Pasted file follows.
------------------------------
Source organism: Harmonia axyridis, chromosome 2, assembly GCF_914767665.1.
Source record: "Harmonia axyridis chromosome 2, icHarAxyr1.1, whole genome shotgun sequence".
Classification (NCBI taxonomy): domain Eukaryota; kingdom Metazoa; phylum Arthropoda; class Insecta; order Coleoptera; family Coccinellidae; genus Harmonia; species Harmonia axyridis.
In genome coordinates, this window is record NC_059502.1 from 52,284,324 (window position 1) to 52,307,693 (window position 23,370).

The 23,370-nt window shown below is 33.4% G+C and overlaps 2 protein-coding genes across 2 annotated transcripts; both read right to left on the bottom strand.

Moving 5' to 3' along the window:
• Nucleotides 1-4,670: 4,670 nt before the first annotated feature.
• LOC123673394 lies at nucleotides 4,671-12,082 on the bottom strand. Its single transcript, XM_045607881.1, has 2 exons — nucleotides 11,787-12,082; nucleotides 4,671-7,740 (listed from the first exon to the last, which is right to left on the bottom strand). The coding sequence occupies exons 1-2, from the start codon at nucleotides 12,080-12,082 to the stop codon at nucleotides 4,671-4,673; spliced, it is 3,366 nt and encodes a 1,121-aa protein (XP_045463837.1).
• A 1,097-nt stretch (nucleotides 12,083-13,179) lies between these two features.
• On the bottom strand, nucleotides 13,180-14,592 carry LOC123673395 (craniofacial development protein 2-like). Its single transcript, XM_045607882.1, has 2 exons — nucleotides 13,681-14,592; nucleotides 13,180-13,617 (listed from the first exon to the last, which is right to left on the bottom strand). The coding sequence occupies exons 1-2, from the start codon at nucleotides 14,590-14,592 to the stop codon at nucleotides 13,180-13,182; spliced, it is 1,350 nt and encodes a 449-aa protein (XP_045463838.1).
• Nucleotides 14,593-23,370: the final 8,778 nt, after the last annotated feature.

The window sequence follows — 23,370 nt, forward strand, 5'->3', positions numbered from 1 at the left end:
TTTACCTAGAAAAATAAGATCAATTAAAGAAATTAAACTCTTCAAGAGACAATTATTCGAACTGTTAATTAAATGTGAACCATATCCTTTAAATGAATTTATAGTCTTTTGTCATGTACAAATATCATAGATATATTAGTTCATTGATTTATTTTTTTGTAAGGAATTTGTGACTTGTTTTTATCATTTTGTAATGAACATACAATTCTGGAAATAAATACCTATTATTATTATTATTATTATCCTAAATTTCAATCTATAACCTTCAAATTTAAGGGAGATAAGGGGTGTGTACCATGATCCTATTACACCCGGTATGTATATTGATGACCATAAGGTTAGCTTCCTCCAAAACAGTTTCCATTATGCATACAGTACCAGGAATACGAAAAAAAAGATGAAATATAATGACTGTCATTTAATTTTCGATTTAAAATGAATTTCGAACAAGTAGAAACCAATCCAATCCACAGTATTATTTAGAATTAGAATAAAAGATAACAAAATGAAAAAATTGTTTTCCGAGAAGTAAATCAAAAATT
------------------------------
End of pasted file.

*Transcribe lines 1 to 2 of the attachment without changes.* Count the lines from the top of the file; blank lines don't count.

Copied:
Source organism: Harmonia axyridis, chromosome 2, assembly GCF_914767665.1.
Source record: "Harmonia axyridis chromosome 2, icHarAxyr1.1, whole genome shotgun sequence".